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Books of Paralipomenon
(Paraleipomenon; Libri Paralipomenon).
Two books of the Bible containing a summary of sacred history from Adam to the end of the Captivity. The title Paralipomenon, books "of things passed over", which, from the Septuagint, passed into the old Latin Bible and thence into the Vulgate, is commonly taken to imply that they supplement the narrative of the Books of Kings (otherwise known as I-II Sam. and I-II Kings); but this explanation is hardly supported by the contents of the books, and does not account for the present participle. The view of St. Jerome, who considers Paralipomenon as equivalent to "epitome of the Old Testament", is probably the true one. The title would accordingly denote that many things are passed over in these books. The Hebrew title is Dibhere Hayyamim, "the acts of the days" or "annals". In the Protestant, printed Hebrew, and many Catholic bibles, they are entitled "Books of Chronicles".
UNITY AND PLACES IN THE CANON
The two books are really one work, and are treated as one in the Hebrew manuscripts and in the Massoretic summary appended to the second book. The division was first made in the Septuagint for the sake of convenience, and thence was adopted into the Latin Bibles. The Hebrew text was first divided in Bomberg's edition of the rabbinical Bible (Venice, 1516-7). Moreover, there is a probability that Paralipomenon originally formed part of a larger work which included the two Books of Esdras (Esdras Nehemias). For not only is there similarity of diction and style, of spirit and method, but I Esdras begins where II Paralipomenon ends, the decree of Cyrus being repeated and completed.
It should be remarked, however, that these facts can be explained by simple community of authorship. In the Septuagint and Vulgate, as well as in the Protestant bibles, the Books of Paralipomenon are placed immediately after the Books of Kings. In the printed edition of the Hebrew Bible they stand at the end of the third division, or Kethubhim.
The first part of I Paralipomenon (i-ix), which is a sort of introduction to the rest of the work, contains a series of genealogical and statistical lists, interspersed with short historical notes. It comprises: (1) the genealogy of the patriarchs from Adam to Jacob (i); (2) the genealogy of the twelve tribes (ii-viii); (3) a list of the families of Juda, Benjamin, and Levi dwelling in Jerusalem after the Exile, with the genealogy of the family of Saul repeated (ix). The second part of I Paralipomenon contains the history of the reign of David preceded by the account of the death of Saul (x-xxix). II Paralipomenon comprises the reign of Solomon (i-ix), and the reigns of the kings of Juda (x-xxxvi, 21). Part of the edict of Cyrus allowing the Jews to return and to rebuild the temple is added as a conclusion (xxxvi, 22-23). The historical part of Paralipomenon thus covers the same period as the last three Books of Kings. Hence naturally much of the matter is the same in both; often, indeed, the two narratives not only agree in the facts they relate, but describe them almost in the same words. The Books of Paralipomenon also agree with the Books of Kings in plan and general arrangement. But side by side with these agreements there are many differences. The Books of Paralipomenon narrate some events more briefly. or present them in a different manner, and omit others altogether (e.g., the adultery of David, the violation of Thamar, the murder of Amnon, and the rebellion of Absalom), while they dwell more on facts regarding the temple, its worship and its ministers, furnishing much information on these subjects which is not found in the other books. Moreover, they ignore the northern kingdom except where the history of Juda requires mention of it.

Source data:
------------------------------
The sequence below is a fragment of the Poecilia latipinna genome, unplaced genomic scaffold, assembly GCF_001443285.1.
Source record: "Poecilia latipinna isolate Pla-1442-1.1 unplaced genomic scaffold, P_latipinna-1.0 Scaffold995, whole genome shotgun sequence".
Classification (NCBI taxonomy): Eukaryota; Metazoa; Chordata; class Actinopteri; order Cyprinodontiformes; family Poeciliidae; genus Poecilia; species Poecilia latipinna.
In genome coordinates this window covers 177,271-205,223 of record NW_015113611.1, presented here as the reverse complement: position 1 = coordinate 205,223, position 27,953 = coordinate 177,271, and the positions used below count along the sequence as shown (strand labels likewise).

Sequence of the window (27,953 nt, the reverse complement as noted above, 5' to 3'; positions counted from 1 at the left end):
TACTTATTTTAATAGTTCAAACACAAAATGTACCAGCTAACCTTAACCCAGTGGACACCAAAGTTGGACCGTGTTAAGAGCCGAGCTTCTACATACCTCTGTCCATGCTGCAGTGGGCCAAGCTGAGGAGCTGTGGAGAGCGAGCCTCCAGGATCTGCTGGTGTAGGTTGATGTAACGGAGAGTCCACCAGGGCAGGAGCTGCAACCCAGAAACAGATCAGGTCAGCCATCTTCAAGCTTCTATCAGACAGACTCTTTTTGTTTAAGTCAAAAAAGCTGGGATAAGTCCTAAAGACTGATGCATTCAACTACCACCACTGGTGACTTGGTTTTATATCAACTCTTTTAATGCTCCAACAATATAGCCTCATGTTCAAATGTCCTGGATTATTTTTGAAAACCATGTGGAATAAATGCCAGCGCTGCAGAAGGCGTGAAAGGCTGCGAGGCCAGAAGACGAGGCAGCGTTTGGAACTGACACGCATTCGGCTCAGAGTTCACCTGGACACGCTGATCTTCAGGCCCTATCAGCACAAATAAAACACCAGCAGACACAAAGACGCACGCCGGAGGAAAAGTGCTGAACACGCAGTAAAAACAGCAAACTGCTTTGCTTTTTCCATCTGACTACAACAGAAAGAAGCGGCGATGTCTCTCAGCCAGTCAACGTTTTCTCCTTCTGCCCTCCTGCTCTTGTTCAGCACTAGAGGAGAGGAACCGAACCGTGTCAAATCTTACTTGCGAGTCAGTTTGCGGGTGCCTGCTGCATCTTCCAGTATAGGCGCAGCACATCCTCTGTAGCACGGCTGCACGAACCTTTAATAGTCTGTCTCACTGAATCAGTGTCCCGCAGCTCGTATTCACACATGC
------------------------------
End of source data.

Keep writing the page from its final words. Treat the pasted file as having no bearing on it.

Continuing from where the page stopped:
On comparing Paralipomenon with the Books of Kings we are forced to the conclusion that the writer's purpose was not to supplement the omissions of these latter books. The objects of his interest are the temple and its worship, and he intends primarily to write the religious history of Juda with the temple as its centre, and, as intimately connected with it, the history of the house of David. This clearly appears when we consider what he mentions and what he omits. Of Saul he narrates only his death as an introduction to the reign of David. In the history of David's reign he gives a full account of the translation of the ark to Mount Sion, of the preparations for the building of the temple, and of the levitical families and their offices; the wars and the other events of the reign he either tells briefly, or passes over altogether. Solomon's reign is almost reduced to the account of the building and the dedication of the temple. After the disruption of the kingdom the apostate tribes are hardly mentioned, while the reigns of the pious kings, Asa, Josaphat, Joas, Ezechias, and Josias, who brought about a revival of religion and showed great zeal for the temple and its worship, are specially dwelt on. Again, the additions to the narrative of the Books of Kings in most cases refer to the temple, its worship and its ministers. Nor is the decree of Cyrus allowing the rebuilding of the temple without significance. The same purpose may be noted in the genealogical section, where the tribes of Juda and Levi are given special prominence and have their genealogies continued beyond the Exile. The author, however, writes his history with a practical object in view. He wishes to urge the people to a faithful and exact adherence to the worship of God in the restored temple, and to impress upon them that thus only will the community deserve God's blessings and protection. Hence he places before them the example of the past, especially of the pious kings who were distinguished for their zeal in building the temple or in promoting the splendour of its worship. Hence, too, he takes every occasion to show that the kings, and with them the people, prospered or were delivered from great calamities because of their attachment to God's worship, or experienced misfortune because of their unfaithfulness. The frequent mention of the Levites and of their offices was probably intended to induce them to value their calling and to carry out faithfully their duties.